The English indices of deprivation provide a set of relative measures of deprivation for small areas in England called lower super output areas (LSOAs), based on 37 separate indicators, organised across seven different domains of deprivation:

  • Income Deprivation
  • Employment Deprivation
  • Education, Skills and Training Deprivation
  • Health Deprivation and Disability
  • Crime
  • Barriers to Housing and Services
  • Living Environment Deprivation

The index of multiple deprivation (IMD) is the most widely used of the indices and is an overall measure of multiple deprivation experienced by people living in an area and is calculated for every Lower layer Super Output Area (LSOA), or neighbourhood, in England. Every such neighbourhood in England is ranked according to its level of deprivation relative to that of other areas. The IMD is calculated by combing the seven domains, using appropriate weights.

  • Income Deprivation 22.5%
  • Employment Deprivation 22.5%
  • Education, Skills and Training Deprivation 13.5%
  • Health Deprivation and Disability 13.5%
  • Crime 9.3%
  • Barriers to Housing and Services 9.3%
  • Living Environment Deprivation 9.3%

In addition to the IMD, there are the seven domain-level indices (listed above), and two supplementary indices: the Income Deprivation Affecting Children Index and the Income Deprivation Affecting Older People Index. DCLG have produced a useful overview infographic click here to open the summary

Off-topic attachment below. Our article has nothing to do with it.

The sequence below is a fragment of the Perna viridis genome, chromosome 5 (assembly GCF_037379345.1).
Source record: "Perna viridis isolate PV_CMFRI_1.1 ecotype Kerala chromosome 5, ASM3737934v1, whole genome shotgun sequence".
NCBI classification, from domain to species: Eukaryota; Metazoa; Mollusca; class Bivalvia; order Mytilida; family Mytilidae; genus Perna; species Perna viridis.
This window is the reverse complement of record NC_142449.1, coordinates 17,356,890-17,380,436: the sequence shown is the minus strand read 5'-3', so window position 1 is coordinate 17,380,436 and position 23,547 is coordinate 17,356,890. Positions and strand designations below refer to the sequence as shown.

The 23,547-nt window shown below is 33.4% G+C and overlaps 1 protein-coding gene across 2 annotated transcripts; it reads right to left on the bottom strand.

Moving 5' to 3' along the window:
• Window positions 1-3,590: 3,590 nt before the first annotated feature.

As far as is possible, each indicator is based on data from the most recent time point available.

It is important to note that these statistics are a measure of relative deprivation, not affluence, and to recognise that not every person in a highly deprived area will themselves be deprived. Likewise, there will be some deprived people living in the least deprived areas.

A range of summary measures are available for higher-level geographies including local authority districts and upper tier local authorities, local enterprise partnerships, and clinical commissioning groups. These are based on the geographic boundaries for these areas at the time of publication.